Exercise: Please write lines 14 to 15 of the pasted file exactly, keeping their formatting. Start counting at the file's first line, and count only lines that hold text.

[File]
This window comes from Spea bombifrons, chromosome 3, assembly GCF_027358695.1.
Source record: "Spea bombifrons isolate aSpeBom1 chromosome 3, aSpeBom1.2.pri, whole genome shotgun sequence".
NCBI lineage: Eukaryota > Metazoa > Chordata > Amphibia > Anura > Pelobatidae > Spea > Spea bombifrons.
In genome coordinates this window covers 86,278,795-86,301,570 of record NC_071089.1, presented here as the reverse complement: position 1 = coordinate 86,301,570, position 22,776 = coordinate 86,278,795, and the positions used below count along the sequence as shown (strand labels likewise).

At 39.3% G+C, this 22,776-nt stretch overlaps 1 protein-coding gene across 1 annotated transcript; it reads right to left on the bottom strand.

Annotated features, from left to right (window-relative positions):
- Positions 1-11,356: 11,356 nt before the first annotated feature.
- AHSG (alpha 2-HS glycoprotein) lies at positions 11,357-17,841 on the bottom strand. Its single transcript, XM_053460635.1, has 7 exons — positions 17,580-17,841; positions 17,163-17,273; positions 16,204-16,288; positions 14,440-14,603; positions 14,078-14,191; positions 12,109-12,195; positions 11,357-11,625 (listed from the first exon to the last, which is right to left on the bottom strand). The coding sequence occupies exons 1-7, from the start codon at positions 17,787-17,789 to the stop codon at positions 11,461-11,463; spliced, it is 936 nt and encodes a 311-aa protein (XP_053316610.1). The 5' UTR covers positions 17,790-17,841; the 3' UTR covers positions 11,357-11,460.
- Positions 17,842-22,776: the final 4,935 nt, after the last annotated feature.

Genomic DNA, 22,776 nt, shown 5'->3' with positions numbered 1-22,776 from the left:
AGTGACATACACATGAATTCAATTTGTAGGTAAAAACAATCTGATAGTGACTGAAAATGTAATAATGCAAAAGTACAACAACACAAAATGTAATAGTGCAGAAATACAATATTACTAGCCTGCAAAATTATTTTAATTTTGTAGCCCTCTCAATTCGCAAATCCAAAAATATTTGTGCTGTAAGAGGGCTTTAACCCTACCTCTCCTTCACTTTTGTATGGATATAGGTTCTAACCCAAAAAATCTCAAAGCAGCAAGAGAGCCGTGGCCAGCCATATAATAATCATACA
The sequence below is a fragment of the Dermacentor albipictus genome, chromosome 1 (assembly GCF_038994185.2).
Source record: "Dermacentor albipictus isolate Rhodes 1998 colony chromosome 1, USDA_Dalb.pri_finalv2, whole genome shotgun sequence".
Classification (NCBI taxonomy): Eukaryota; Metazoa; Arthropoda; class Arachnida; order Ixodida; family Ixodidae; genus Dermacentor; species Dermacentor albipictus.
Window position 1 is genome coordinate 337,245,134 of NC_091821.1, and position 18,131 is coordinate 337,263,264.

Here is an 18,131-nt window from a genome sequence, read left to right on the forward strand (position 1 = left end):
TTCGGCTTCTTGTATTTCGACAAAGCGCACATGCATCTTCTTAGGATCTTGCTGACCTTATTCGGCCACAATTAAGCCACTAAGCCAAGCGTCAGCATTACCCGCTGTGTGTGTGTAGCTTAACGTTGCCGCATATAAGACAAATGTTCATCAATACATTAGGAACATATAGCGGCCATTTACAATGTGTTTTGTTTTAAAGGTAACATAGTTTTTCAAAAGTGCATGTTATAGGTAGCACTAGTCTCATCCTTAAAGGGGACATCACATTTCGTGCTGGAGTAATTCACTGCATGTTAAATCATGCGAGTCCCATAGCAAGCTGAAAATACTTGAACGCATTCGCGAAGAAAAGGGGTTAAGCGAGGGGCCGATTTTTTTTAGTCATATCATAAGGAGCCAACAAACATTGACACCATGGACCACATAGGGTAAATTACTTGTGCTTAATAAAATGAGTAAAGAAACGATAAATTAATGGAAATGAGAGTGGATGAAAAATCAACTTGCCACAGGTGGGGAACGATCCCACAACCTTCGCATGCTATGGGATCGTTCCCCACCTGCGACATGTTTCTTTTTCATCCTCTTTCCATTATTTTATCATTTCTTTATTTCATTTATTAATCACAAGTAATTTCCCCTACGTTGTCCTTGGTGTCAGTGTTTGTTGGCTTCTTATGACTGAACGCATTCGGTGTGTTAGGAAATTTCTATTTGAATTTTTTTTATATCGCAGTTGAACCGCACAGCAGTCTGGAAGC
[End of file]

Classification (NCBI taxonomy): Eukaryota; Metazoa; Arthropoda; class Arachnida; order Ixodida; family Ixodidae; genus Dermacentor; species Dermacentor albipictus.
Window position 1 is genome coordinate 337,245,134 of NC_091821.1, and position 18,131 is coordinate 337,263,264.